Leader of the Opposition Godwin Friday says that despite the “self-praise and boasts” of the government, St. Vincent and the Grenadines has “a lot of ground to make up in our education system”.
In a national address on Wednesday, his second in as many months, Friday gave his recommendations for addressing the situation.
“Plasters and platitudes cannot mask the failure of the system anymore and cannot comfort students and parents who are losing out,” he said, adding that the country must improve conditions in schools by maintaining the buildings regularly so that they don’t become uninhabitable and have to be closed for repair.
“This approach would avoid the spending of millions of dollars to build temporary plywood schools to replace the run-down ones,” the opposition leader said, adding that the money could be better spent in a planned regular maintenance programme and on other amenities.
“Our children are part of the 21st century economy, so our schools must prepare them for it,” he said, adding that the new technologies used in online learning during the COVID-19 pandemic “have opened our eyes to promising possibilities.
“Let us embrace them and integrate them permanently into the way we teach and learn. Giving each child a laptop is not the fulfilment of that objective but merely the beginning of it.”
He said that e-learning also requires reliable high speed internet services in all schools and every home, adding that high speed internet is no longer an optional luxury, but a necessity for education.
“We must upgrade teacher training to make effective use of information technology in everyday teaching. The now familiar platforms and techniques of online learning should not be abandoned just because we have returned to the traditional classroom. Let them be our new normal.”
The opposition leader, who is a former teacher, said there must be attention to “not only about how we teach but also what we teach”.
He said that the present curriculum and programmes do not adequately prepare all students for life.
“I am calling for a comprehensive review of our curriculum at all levels to ensure it supports, challenges, and prepares our children for the future,” he said, adding that for too long, the education system has been focused on traditional academic programmes that culminate with Caribbean Secondary Education Certificate, Caribbean Advanced Proficiency Examination and a university degree.
“Our schools should also be equipped to provide and assess students in skills and technical aptitudes needed for jobs and economic development.”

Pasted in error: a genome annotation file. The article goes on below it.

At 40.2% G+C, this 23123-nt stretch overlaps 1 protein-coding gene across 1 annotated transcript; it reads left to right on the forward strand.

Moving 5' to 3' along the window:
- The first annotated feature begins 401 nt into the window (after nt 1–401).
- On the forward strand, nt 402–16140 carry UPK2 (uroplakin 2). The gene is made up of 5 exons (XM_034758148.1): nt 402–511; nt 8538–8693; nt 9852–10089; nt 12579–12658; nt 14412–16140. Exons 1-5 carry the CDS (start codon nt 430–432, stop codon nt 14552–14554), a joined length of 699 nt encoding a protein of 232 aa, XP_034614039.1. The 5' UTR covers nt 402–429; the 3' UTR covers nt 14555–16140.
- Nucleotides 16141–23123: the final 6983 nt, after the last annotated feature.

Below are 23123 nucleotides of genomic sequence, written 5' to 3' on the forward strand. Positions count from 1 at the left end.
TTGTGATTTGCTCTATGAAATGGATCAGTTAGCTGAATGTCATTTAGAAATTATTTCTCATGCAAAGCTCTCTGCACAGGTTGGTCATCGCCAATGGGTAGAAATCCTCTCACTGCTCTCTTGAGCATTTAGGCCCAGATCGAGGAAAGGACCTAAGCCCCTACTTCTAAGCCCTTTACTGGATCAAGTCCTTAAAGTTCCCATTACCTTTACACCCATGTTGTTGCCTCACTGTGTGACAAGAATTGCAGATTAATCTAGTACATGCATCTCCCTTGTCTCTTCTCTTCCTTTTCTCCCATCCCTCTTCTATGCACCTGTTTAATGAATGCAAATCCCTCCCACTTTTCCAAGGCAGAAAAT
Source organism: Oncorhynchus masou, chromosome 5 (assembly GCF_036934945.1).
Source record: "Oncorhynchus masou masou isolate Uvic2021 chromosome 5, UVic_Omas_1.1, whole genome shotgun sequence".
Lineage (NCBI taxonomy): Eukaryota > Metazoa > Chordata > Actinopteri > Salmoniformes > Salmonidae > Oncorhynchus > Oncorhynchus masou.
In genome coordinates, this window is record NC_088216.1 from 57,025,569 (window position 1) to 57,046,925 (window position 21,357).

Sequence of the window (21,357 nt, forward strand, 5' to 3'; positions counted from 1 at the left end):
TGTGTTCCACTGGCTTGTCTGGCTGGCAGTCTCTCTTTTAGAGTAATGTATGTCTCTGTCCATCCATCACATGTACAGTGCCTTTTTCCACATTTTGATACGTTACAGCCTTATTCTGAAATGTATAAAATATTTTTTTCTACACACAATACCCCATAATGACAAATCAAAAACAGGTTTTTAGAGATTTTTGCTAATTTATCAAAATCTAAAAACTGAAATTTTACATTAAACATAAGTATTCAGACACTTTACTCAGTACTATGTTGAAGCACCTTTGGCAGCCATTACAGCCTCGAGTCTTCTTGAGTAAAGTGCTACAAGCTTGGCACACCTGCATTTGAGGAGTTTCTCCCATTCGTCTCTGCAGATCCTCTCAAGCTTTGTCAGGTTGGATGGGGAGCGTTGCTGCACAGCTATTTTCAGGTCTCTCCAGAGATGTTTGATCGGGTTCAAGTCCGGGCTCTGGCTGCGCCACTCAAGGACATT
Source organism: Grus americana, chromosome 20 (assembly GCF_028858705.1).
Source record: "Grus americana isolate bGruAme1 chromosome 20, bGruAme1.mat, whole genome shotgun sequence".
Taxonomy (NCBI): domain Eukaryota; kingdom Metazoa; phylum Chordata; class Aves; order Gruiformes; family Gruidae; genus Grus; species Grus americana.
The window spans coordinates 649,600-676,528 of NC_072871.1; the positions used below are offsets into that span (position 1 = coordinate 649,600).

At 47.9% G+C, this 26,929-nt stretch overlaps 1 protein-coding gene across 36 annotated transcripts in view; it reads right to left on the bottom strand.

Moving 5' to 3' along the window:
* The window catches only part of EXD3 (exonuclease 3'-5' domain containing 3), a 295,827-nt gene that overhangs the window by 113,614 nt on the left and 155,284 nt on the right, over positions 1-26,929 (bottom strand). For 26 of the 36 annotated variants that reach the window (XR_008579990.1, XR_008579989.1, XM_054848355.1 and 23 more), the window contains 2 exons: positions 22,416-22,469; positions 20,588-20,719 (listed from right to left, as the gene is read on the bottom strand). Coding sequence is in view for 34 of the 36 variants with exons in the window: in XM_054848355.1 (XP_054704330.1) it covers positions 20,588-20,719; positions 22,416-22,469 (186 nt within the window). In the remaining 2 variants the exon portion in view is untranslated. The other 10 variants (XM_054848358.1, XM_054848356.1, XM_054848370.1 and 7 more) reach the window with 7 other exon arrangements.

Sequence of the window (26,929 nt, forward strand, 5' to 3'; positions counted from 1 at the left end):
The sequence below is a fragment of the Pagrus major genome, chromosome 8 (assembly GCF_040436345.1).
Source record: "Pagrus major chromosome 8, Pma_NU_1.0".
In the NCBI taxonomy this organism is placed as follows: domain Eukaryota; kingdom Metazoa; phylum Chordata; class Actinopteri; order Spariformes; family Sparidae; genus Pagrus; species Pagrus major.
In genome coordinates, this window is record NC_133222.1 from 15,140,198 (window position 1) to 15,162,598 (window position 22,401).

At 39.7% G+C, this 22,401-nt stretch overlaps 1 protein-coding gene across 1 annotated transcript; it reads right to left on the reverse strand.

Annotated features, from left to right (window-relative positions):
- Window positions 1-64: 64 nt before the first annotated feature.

Friday noted that the Caribbean Vocational Qualification (CVQ) is part of the process of achieving certified skilled workers, promoted by the CARICOM Single Market and Economy.
He, however, said that though the initiative was established in 2007, SVG was only approved to offer CVQ in 2016.
“… and while other CARICOM countries have been offering CVQs at levels 1 & 2 with much success at the secondary school level, St. Vincent and the Grenadines has in effect been offering limited skills training to limited numbers of out-of-school youths,” the opposition leader said.
“Indeed, St. Vincent and the Grenadines has been left behind regional counterparts because the necessary instruments to facilitate implementation at the secondary level are not in place.
“So, we see why after 21 years in office, Prime Minister Gonsalves would lament that there are not enough skilled tradespersons to take up jobs in our construction industry and that despite high unemployment here, the government is asked to allow foreign workers to take jobs in hotel construction.”
Friday said that the country must turn this around and he recommended a number of strategies to address the situation.
“Ensure that technical and vocational education is well-integrated within the education system so that every child has the opportunity for a comprehensive education.”
He said that the government should also ensure competency-based curricula linked to the CVQ framework in all secondary schools and other suitable settings in the workplace and the wider community.
The opposition leader also called for the establishment of a qualification framework that enables learners to move seamlessly between “academic” and vocational qualifications in formal and informal educational settings.
He called for the revamping and expansion of the Youth Empowerment Service (YES) programme “to provide opportunity for on-the-job training while earning a living wage”.
There should be increased opportunities for skills development and lifelong learning through vigorous and well-managed continuing education programmes.
In addition to technical and vocational programmes, agriculture must be taught in all primary and secondary schools, Friday said.
“Further, to develop the whole person and promote our culture, art, music, dance and other forms of cultural expression must be regarded not merely as optional courses but as essential components of a modern education. So, they must be taught at all levels and in all schools.
“In keeping with this and the recognised importance of shaping our unique national identity, instruction in the Garifuna language should be made widely available in our schools,” the opposition leader said.